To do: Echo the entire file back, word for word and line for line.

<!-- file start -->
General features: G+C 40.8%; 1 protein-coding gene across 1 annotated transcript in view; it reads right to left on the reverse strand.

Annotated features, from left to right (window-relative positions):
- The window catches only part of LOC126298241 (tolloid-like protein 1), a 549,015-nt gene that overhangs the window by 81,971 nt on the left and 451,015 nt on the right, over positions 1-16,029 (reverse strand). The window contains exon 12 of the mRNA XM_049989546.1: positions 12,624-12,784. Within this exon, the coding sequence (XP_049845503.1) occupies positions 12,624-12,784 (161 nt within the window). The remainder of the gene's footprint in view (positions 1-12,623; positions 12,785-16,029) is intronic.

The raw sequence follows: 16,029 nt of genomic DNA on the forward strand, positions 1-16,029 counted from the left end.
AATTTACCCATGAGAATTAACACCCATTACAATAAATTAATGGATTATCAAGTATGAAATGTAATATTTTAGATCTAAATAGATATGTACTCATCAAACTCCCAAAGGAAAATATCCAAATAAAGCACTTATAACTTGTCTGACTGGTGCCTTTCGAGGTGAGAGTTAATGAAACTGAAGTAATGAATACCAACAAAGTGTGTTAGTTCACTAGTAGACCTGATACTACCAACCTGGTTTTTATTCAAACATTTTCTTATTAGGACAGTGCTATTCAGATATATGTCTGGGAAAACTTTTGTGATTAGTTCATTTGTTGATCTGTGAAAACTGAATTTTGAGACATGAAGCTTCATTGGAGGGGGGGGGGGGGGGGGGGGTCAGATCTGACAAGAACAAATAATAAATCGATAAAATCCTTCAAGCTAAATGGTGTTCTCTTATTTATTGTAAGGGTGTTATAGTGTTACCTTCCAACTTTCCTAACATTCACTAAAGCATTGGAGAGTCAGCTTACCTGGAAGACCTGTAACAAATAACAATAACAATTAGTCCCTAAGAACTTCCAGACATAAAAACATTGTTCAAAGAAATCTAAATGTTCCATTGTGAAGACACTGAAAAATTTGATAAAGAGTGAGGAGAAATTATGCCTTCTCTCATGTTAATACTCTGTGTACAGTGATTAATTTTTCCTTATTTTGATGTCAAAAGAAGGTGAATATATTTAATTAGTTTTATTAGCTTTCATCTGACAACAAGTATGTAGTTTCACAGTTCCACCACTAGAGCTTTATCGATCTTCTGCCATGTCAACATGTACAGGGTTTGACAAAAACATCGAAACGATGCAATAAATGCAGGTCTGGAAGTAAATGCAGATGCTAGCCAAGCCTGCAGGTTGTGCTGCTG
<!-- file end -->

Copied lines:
General features: G+C 40.8%; 1 protein-coding gene across 1 annotated transcript in view; it reads right to left on the reverse strand.

Annotated features, from left to right (window-relative positions):
- The window catches only part of LOC126298241 (tolloid-like protein 1), a 549,015-nt gene that overhangs the window by 81,971 nt on the left and 451,015 nt on the right, over positions 1-16,029 (reverse strand). The window contains exon 12 of the mRNA XM_049989546.1: positions 12,624-12,784. Within this exon, the coding sequence (XP_049845503.1) occupies positions 12,624-12,784 (161 nt within the window). The remainder of the gene's footprint in view (positions 1-12,623; positions 12,785-16,029) is intronic.

The raw sequence follows: 16,029 nt of genomic DNA on the forward strand, positions 1-16,029 counted from the left end.
AATTTACCCATGAGAATTAACACCCATTACAATAAATTAATGGATTATCAAGTATGAAATGTAATATTTTAGATCTAAATAGATATGTACTCATCAAACTCCCAAAGGAAAATATCCAAATAAAGCACTTATAACTTGTCTGACTGGTGCCTTTCGAGGTGAGAGTTAATGAAACTGAAGTAATGAATACCAACAAAGTGTGTTAGTTCACTAGTAGACCTGATACTACCAACCTGGTTTTTATTCAAACATTTTCTTATTAGGACAGTGCTATTCAGATATATGTCTGGGAAAACTTTTGTGATTAGTTCATTTGTTGATCTGTGAAAACTGAATTTTGAGACATGAAGCTTCATTGGAGGGGGGGGGGGGGGGGGGGGTCAGATCTGACAAGAACAAATAATAAATCGATAAAATCCTTCAAGCTAAATGGTGTTCTCTTATTTATTGTAAGGGTGTTATAGTGTTACCTTCCAACTTTCCTAACATTCACTAAAGCATTGGAGAGTCAGCTTACCTGGAAGACCTGTAACAAATAACAATAACAATTAGTCCCTAAGAACTTCCAGACATAAAAACATTGTTCAAAGAAATCTAAATGTTCCATTGTGAAGACACTGAAAAATTTGATAAAGAGTGAGGAGAAATTATGCCTTCTCTCATGTTAATACTCTGTGTACAGTGATTAATTTTTCCTTATTTTGATGTCAAAAGAAGGTGAATATATTTAATTAGTTTTATTAGCTTTCATCTGACAACAAGTATGTAGTTTCACAGTTCCACCACTAGAGCTTTATCGATCTTCTGCCATGTCAACATGTACAGGGTTTGACAAAAACATCGAAACGATGCAATAAATGCAGGTCTGGAAGTAAATGCAGATGCTAGCCAAGCCTGCAGGTTGTGCTGCTG